Tocqueville: The Best Knish in NYC

I love trying new stuff. I mean, I live in New York City…I should take advantage of all the truly amazing restaurants that are out there.
But…every parent has a favorite child, right?
And my favorite child has got to be Tocqueville.
For an extensive love letter, read here.
For a briefer, but no less sincere ode to its greatness in style, value and especially flavor, read on.
The intimate and beautiful bar setting with a myriad of different drinks.
Raspberry Bellini. Fresh, sweet raspberries. Minerally, effervescent champagne. Just a dash of deep, syrupy Chambord. Perfection.
Gougeres. Light as air, rich as butter, with the nutty, melty taste and interior texture of mild Gruyère cheese.
Wafer thin beet tuiles, tasting sweet, savory and intensely earthy mixed with impossibly fluffy and grassy goat cheese. A whimsical take on a classic combination.
Celery root and truffle croquettes. Or, as my sister would say “the world’s best knish”
Is there really a better recommendation than that?
Butternut crab toast with aged Parmigianp Regiano. Thick, smooth butternut squash was sweet and almost vibrant next to the sharp and salty cheese. Tangy balsamic vinaigrette added depth to this incredibly satisfying vegetarian dish.  The crab salad to the right was – hands down – the sweetest, meatiest cold crab salad I have ever had. It tasted as if it was bound by crab water alone, with no mayonnaise to take away from the meaty, creamy, oceanic taste of that glorious crustacean.  Topped with a dollop of salty, minerally oesetra caviar, this was a standout dish in every way.
Stinging Nettle Ravioli with Pheasant egg and Parmigiano Regiano. Nettles have a fresh but sturdy taste and texture, akin to artichokes, but with the lightly biting zip of scallions.  They puree into a smooth and rich filling for thin but still al dente raviolis. The pockets of pasta were toothsome before giving way to that verdant, zippy, creamy but not rich filling. The rich part came from the softly poached pheasant egg, which served as a sauce. Chef Gregory Vernick uses pheasant eggs even though they are expensive for him to use because of the creamy, fatty and rich yolk, It gives the sauce the velvety texture and heft of cream without diluting the egg’s natural flavor. I requested this to be part of the tasting menu, even though it was not part of the menu originally. Chef  Vernick obliged without charging extra, because that is just he way that they do it at Tocqueville.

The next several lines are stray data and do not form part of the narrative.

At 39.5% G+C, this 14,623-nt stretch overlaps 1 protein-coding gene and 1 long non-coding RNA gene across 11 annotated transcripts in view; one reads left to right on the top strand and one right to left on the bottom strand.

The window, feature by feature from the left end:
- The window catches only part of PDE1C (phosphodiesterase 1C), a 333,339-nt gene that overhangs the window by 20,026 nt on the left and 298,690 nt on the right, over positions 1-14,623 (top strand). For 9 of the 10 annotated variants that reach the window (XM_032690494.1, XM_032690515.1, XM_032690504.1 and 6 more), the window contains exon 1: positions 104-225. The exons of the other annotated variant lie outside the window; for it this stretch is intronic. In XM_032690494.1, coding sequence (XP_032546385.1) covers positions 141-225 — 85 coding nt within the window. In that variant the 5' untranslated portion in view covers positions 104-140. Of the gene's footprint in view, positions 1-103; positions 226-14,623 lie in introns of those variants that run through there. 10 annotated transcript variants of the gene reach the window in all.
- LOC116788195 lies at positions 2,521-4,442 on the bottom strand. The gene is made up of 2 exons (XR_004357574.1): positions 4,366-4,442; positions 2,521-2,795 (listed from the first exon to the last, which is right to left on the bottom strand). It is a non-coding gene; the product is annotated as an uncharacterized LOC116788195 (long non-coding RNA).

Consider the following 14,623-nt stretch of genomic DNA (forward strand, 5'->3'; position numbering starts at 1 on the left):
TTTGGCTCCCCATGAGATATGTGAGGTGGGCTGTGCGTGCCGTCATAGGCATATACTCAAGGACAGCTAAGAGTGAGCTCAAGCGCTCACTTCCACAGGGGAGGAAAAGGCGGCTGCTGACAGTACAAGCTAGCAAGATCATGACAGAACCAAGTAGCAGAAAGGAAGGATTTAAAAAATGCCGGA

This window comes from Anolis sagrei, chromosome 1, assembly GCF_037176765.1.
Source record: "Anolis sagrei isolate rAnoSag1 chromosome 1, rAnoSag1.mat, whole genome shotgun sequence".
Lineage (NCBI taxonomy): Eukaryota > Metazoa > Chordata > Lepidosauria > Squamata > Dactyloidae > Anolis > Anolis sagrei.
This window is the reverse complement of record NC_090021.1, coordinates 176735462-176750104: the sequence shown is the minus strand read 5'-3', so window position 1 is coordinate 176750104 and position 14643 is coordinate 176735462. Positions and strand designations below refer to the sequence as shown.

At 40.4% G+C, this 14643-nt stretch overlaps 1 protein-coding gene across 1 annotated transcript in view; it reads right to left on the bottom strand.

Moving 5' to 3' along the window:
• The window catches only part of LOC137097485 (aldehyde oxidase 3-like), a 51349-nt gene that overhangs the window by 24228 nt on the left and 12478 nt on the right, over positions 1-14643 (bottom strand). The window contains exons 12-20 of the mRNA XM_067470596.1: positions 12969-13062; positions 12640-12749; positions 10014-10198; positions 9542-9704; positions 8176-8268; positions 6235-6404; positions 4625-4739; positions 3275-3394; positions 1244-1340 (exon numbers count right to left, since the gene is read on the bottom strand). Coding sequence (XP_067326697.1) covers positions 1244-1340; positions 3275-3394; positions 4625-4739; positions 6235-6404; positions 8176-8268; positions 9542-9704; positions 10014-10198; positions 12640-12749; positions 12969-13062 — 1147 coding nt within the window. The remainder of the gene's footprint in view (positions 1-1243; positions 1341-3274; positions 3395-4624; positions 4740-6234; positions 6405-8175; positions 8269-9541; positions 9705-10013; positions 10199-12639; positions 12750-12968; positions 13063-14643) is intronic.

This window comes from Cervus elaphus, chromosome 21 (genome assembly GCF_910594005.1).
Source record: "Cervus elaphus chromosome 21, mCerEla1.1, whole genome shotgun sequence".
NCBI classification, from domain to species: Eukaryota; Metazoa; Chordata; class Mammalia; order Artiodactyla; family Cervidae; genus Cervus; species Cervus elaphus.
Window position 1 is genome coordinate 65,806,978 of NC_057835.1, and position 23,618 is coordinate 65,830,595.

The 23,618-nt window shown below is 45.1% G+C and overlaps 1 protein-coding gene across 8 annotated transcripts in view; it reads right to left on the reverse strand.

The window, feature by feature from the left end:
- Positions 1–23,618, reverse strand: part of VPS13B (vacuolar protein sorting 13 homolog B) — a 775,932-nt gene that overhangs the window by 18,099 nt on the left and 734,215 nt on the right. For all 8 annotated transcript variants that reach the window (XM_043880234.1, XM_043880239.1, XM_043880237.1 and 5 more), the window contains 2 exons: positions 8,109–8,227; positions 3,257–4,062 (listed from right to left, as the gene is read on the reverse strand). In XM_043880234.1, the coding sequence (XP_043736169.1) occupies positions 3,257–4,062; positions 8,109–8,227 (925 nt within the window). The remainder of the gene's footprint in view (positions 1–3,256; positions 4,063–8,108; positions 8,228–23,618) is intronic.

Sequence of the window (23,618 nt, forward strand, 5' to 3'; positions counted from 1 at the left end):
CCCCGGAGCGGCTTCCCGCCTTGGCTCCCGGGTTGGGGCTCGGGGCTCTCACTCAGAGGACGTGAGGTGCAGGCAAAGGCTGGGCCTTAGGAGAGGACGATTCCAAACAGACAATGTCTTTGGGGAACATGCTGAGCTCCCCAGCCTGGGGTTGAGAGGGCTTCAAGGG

Fresh black bass on broccoli raab, with meyer lemon puree.
Nothing out of the ordinary. Just flaky, mild, perfectly moist fish with a crackling skin served with the most tender, least bitter broccoli raab I have ever had, all complimented by a sweet and tart lemon puree.
But that’s it.
Seared duck with sauteed cabbage, duck confit and berries. The duck confit was – shockingly – almost light. It was airy and almost porky it its sweet creaminess. The cabbage was tender but not mushy, and retained that distinctive cabbage-y aroma and taste, and the duck breast…
There are no words for the glory of this duck breast. Thick, soft, mild but still fulfilling. The berries were sweet, the skin was salty and the duck was devoured.
Homemade chocolate hazelnut tart that makes Nutella back away in shame. So delicious, so rich, so chocolaty. The mocha ice cream served with it was creamy, smooth and intensely espresso-y.
And that’s really all that I can say about Tocqueville.
Besides the fact that it is my favorite restaurant in New York.
Seasonal, incredibly well priced, locally sourced food that is cooked with amazing attention to detail.
And there you have it: My favorite child and the world’s best knish all in one place
Tocqueville on Urbanspoon


  1. Sonia (Nasi Lemak Lover) says:

    Look like you had a wonderful meals.

  2. And now I just feel deprived that I've lived my whole life here and never frequented this fine establishment! Oy. What have I been missing out on…

  3. Oh I'm soooo going to have to go there…thanks for posting. BTW – ate at Ai Fiori last night. Absolutely divine – those oysters…YUM. Thank god for good friends with big wallets.

  4. Fritos and Foie Gras says:

    @Sonia – it was truly revelatory.
    @Joanne-omg yes you NEED TO GO THERE!!! Everything is simply outstanding!
    @Dee-I want those friends! Where are they??? And ps yes, you need to go there, and PLEASE try the fabulous housemade foccacia!